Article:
Sudanese citizens can only travel to the countries in green without requiring a visa or getting a visa on arrival
Instead, the UK should adopt a standardised refugee resettlement programme that pledges to welcome at least 30,000 people a year. It should be a programme that can be scaled up at speed to cope with emerging crises, such as those we have seen in Afghanistan, Ukraine and now Sudan.
The Government already runs the UK Resettlement Scheme to support refugees to come to the UK to rebuild their lives here and it must be more ambitious. In the 12 months to March 2023 this scheme welcomed just 700 people, a drop of more than 50 per cent on the previous year. The Government must also expand existing family reunion routes for people who have loved ones already here. Family reunion prevents dangerous journeys to the UK.
It must also waive visa requirements for Sudanese nationals to enter the UK to claim asylum, offer automatic visa extensions to all Sudanese nationals in the UK, even in cases where criteria are no longer met, and make a clear statement on the process for anybody already in UK (with or without status) to apply for asylum and be swiftly granted protection status.
Finally, Ministers must tear up the Refugee Ban Bill and replace it with a system that is accessible, workable and in line with the European convention on Human Rights.
Sami Ahmad’s story
Sami Ahmad farrived in the UK with his wife and teenage son in January 2022. They had their screening interview at the airport but, 18 months later, Sami and his family are waiting for their substantive interview. He had to leave his country because of the Sudanese Government’s mistreatment of his tribe, the Berti people.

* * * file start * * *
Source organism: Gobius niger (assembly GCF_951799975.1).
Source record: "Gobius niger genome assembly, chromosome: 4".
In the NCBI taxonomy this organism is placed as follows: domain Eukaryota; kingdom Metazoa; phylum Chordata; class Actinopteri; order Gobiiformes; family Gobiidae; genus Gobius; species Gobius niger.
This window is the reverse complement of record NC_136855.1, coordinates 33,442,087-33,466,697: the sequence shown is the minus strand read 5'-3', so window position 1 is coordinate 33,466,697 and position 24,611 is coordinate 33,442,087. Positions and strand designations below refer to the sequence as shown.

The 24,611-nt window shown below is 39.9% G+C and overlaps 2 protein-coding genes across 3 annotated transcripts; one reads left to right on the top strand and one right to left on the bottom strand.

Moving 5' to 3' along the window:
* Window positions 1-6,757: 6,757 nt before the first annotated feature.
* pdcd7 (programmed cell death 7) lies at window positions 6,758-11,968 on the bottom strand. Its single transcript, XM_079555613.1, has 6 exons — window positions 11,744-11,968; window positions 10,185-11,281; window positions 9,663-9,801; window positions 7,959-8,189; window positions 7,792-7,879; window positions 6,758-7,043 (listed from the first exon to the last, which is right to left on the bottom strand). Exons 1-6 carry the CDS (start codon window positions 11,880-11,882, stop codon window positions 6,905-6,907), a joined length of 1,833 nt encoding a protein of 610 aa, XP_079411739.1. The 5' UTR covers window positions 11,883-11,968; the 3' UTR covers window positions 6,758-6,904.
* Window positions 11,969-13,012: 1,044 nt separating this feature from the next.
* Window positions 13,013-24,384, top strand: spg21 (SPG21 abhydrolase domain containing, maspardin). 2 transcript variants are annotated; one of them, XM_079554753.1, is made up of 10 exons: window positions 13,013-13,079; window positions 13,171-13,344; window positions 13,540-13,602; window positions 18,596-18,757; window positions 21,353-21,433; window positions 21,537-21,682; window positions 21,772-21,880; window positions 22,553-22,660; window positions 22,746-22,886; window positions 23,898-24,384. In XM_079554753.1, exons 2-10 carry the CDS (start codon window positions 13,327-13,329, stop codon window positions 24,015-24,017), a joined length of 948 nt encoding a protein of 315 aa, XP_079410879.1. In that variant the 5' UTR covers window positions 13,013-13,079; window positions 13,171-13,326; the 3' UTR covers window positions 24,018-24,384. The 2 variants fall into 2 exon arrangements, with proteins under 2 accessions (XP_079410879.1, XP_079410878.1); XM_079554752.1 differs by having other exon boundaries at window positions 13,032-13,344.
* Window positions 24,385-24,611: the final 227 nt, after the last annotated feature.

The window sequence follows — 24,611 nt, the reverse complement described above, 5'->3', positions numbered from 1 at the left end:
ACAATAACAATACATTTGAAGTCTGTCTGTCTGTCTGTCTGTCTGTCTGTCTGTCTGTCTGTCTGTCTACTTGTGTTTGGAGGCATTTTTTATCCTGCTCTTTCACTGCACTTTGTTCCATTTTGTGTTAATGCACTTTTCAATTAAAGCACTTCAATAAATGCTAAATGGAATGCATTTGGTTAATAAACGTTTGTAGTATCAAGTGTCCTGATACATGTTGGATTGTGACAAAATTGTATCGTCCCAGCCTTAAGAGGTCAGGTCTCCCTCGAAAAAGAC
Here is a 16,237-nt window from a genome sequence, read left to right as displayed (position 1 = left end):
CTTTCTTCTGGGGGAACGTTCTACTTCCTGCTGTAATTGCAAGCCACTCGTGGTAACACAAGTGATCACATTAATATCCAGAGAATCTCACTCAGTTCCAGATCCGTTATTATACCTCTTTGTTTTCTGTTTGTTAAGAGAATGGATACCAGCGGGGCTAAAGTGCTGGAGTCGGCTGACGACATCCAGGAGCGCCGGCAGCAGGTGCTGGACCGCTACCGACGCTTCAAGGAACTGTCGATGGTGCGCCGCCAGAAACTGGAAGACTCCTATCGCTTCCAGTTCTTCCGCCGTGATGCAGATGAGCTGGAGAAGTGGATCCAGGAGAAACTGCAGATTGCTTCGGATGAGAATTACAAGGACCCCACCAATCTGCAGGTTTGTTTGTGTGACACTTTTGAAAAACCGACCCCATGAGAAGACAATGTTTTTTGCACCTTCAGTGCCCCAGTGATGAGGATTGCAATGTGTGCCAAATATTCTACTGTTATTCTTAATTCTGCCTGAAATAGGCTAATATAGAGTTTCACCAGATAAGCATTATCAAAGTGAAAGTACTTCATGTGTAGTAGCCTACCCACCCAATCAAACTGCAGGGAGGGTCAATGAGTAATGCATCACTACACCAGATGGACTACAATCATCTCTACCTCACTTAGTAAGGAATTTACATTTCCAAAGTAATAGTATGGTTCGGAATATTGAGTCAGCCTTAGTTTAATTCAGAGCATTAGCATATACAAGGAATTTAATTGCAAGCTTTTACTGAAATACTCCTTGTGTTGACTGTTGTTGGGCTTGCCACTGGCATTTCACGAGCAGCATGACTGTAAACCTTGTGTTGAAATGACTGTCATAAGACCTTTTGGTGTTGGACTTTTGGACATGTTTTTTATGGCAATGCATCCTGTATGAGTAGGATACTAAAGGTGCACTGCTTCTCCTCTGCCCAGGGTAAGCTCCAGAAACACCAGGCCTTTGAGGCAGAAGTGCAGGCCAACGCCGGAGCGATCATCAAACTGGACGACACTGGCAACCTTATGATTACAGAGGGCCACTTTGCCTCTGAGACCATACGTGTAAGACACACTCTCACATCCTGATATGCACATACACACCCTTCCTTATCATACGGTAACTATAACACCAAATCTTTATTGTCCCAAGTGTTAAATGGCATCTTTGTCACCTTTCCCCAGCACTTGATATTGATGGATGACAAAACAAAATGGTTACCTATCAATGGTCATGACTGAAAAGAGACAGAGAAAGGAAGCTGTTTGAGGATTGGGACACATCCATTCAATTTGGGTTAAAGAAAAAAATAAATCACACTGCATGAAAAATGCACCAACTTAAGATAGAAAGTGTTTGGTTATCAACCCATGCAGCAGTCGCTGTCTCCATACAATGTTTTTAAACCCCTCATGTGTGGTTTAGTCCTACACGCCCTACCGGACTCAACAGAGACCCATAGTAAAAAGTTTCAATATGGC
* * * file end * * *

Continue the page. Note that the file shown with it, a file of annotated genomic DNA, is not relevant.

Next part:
“We are treated as a lower caste, are discriminated against on many levels, we experience racism because of our colour of skin, our villages are being destroyed and all because Berti is an African tribe, and the Government supports Arab tribes. My family in Sudan are displaced in their country. They have already fled from Darfur to Khartoum, but their neighbourhood has been bombed in this new conflict. They had to choose life between the army and rebels in Khartoum.”
In the war, Sami has lost family members. The survivors have been forced to escape to a small city in the north of Sudan. “We have been internally displaced three times.”
Sami’s brothers are in the UK and have been granted refugee status. But his mother was denied entry to the UK to join them, and she is trapped in Sudan in the middle of the conflict. “It’s unfair! Our country is also in the middle of a war. The UK government has done nothing to help the Sudanese. There is no programme to resettle Sudanese people in the UK but we are at war like Ukraine is at war. The reason for that is we are black not white Europeans.”
Like countless people stuck in the asylum system, Sami lives in limbo and waits for the Home Office to decide his application. “Months of poor treatment, lack of communication and no interview. I’m sitting and can’t do anything but wait. I desperately want to get my mother out of Sudan.
If I had refugee status, I would’ve gone to Egypt or Ethiopia to take my mother out of Sudan and away from harm. My Family and I are in a bad state now. We want a path out of this. There is no way of ensuring our family’s welfare in Sudan. Electricity and water go out in Sudan, which can go on for seven to 10 days and there’s no news from our family”.